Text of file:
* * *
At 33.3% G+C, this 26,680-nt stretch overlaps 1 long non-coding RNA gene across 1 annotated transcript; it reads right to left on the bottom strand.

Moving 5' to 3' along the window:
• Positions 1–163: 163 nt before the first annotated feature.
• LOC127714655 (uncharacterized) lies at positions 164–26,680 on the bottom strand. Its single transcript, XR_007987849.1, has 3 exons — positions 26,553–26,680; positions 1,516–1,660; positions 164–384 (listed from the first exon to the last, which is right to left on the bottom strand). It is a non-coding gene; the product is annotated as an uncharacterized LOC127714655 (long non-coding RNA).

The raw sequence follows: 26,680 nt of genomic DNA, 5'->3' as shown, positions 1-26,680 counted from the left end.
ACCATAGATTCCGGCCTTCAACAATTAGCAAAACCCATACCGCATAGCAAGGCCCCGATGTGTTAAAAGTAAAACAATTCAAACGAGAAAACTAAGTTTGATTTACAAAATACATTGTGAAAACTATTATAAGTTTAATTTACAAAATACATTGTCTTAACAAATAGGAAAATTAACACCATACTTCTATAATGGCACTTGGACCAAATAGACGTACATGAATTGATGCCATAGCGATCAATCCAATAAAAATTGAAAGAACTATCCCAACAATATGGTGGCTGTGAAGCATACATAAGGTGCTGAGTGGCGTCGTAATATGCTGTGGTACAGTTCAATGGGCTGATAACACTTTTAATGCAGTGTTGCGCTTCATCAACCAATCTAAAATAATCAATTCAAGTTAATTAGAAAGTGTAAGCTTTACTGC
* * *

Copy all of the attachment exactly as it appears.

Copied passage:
At 33.3% G+C, this 26,680-nt stretch overlaps 1 long non-coding RNA gene across 1 annotated transcript; it reads right to left on the bottom strand.

Moving 5' to 3' along the window:
• Positions 1–163: 163 nt before the first annotated feature.
• LOC127714655 (uncharacterized) lies at positions 164–26,680 on the bottom strand. Its single transcript, XR_007987849.1, has 3 exons — positions 26,553–26,680; positions 1,516–1,660; positions 164–384 (listed from the first exon to the last, which is right to left on the bottom strand). It is a non-coding gene; the product is annotated as an uncharacterized LOC127714655 (long non-coding RNA).

The raw sequence follows: 26,680 nt of genomic DNA, 5'->3' as shown, positions 1-26,680 counted from the left end.
ACCATAGATTCCGGCCTTCAACAATTAGCAAAACCCATACCGCATAGCAAGGCCCCGATGTGTTAAAAGTAAAACAATTCAAACGAGAAAACTAAGTTTGATTTACAAAATACATTGTGAAAACTATTATAAGTTTAATTTACAAAATACATTGTCTTAACAAATAGGAAAATTAACACCATACTTCTATAATGGCACTTGGACCAAATAGACGTACATGAATTGATGCCATAGCGATCAATCCAATAAAAATTGAAAGAACTATCCCAACAATATGGTGGCTGTGAAGCATACATAAGGTGCTGAGTGGCGTCGTAATATGCTGTGGTACAGTTCAATGGGCTGATAACACTTTTAATGCAGTGTTGCGCTTCATCAACCAATCTAAAATAATCAATTCAAGTTAATTAGAAAGTGTAAGCTTTACTGC